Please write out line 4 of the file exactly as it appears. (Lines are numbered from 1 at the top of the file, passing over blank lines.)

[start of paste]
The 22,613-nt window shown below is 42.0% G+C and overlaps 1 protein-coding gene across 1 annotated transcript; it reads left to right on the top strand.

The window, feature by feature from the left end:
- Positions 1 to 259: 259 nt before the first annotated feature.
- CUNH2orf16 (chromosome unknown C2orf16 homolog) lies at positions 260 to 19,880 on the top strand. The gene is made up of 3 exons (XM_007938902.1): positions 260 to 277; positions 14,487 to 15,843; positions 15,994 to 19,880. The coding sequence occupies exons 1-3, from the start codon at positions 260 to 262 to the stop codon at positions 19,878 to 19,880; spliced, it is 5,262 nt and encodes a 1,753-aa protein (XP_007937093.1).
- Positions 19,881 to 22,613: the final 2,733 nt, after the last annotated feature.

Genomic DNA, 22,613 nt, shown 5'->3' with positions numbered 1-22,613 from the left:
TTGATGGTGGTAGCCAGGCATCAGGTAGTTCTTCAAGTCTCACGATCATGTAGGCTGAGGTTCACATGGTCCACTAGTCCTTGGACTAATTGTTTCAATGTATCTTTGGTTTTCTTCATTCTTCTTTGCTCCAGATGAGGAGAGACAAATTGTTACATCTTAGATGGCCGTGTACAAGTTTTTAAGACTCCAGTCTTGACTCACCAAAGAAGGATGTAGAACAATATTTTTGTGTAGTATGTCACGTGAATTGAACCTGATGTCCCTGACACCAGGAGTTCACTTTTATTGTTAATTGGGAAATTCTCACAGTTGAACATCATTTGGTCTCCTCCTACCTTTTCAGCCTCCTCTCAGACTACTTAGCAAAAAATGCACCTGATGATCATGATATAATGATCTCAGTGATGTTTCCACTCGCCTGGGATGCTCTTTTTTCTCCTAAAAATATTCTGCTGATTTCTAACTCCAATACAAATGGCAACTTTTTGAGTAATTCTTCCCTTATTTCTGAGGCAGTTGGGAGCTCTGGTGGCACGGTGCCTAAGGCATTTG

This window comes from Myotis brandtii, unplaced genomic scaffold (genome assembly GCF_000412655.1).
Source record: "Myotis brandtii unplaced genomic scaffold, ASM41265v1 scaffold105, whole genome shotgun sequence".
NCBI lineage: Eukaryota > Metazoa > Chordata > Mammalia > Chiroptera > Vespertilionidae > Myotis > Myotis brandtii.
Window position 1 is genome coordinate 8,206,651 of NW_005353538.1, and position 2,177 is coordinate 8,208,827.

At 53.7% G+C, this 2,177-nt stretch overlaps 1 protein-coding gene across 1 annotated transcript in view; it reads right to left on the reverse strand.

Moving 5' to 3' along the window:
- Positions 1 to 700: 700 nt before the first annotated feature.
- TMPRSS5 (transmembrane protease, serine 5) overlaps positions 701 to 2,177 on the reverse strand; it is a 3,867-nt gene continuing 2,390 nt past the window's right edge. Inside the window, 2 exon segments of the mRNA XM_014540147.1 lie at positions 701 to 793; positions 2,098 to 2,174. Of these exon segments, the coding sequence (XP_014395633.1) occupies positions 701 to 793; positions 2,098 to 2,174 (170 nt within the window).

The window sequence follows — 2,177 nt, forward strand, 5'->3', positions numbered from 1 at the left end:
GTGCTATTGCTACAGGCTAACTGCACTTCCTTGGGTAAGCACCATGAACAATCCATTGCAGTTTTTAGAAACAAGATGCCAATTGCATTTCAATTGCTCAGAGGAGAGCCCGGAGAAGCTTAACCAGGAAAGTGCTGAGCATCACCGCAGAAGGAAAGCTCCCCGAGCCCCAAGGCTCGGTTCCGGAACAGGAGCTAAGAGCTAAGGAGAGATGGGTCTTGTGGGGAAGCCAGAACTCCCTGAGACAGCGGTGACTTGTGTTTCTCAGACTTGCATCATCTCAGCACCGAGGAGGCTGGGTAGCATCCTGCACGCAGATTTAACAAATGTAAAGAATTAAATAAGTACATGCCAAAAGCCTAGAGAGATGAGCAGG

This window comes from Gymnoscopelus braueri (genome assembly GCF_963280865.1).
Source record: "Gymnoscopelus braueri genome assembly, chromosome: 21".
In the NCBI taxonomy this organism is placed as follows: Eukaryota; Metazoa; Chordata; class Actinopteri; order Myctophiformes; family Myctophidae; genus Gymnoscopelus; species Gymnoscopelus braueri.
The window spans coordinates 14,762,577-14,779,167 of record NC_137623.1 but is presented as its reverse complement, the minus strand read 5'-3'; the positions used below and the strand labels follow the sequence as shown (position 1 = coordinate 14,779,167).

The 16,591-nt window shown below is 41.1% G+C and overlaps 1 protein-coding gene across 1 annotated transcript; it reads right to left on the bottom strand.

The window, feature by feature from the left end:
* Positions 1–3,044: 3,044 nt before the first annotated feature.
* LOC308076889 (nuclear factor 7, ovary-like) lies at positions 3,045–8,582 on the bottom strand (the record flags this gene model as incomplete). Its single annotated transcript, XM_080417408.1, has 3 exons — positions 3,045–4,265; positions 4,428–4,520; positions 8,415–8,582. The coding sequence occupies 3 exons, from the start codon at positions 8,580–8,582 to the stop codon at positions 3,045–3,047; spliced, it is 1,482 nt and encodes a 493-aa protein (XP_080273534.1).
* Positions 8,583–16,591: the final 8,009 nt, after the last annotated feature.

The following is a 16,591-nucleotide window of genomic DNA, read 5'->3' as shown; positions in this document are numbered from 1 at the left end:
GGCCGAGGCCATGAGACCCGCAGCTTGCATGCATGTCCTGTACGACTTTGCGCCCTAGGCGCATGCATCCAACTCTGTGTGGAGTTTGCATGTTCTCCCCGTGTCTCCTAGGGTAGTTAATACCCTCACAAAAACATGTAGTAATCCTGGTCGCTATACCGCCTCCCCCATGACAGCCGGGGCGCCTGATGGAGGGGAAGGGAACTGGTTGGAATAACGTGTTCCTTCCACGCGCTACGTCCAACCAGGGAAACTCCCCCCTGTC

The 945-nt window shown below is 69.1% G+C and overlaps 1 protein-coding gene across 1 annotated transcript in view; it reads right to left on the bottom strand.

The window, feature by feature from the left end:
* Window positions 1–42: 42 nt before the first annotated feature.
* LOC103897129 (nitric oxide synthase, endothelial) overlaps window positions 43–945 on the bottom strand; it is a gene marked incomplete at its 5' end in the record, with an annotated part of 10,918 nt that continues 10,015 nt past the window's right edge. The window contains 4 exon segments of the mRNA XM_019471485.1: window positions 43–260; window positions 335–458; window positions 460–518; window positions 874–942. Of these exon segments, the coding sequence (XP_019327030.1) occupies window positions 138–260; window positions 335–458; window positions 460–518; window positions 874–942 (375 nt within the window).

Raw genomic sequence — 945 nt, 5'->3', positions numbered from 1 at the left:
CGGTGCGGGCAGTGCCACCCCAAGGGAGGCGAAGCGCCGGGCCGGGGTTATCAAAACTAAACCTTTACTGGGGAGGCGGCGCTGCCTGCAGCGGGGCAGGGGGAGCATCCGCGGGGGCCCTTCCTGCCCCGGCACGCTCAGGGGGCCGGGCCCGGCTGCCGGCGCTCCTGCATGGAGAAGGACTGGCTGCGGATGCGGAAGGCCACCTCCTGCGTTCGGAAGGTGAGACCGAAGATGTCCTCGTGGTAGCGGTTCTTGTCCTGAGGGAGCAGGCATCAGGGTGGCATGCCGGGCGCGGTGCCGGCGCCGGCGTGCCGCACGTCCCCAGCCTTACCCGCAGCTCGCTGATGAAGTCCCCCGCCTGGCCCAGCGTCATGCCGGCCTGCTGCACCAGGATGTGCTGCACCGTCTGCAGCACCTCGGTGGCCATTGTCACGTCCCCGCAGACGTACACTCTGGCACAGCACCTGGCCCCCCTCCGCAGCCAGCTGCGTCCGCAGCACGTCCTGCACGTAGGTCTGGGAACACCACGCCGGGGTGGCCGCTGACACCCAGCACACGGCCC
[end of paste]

- CUNH2orf16 (chromosome unknown C2orf16 homolog) lies at positions 260 to 19,880 on the top strand. The gene is made up of 3 exons (XM_007938902.1): positions 260 to 277; positions 14,487 to 15,843; positions 15,994 to 19,880. The coding sequence occupies exons 1-3, from the start codon at positions 260 to 262 to the stop codon at positions 19,878 to 19,880; spliced, it is 5,262 nt and encodes a 1,753-aa protein (XP_007937093.1).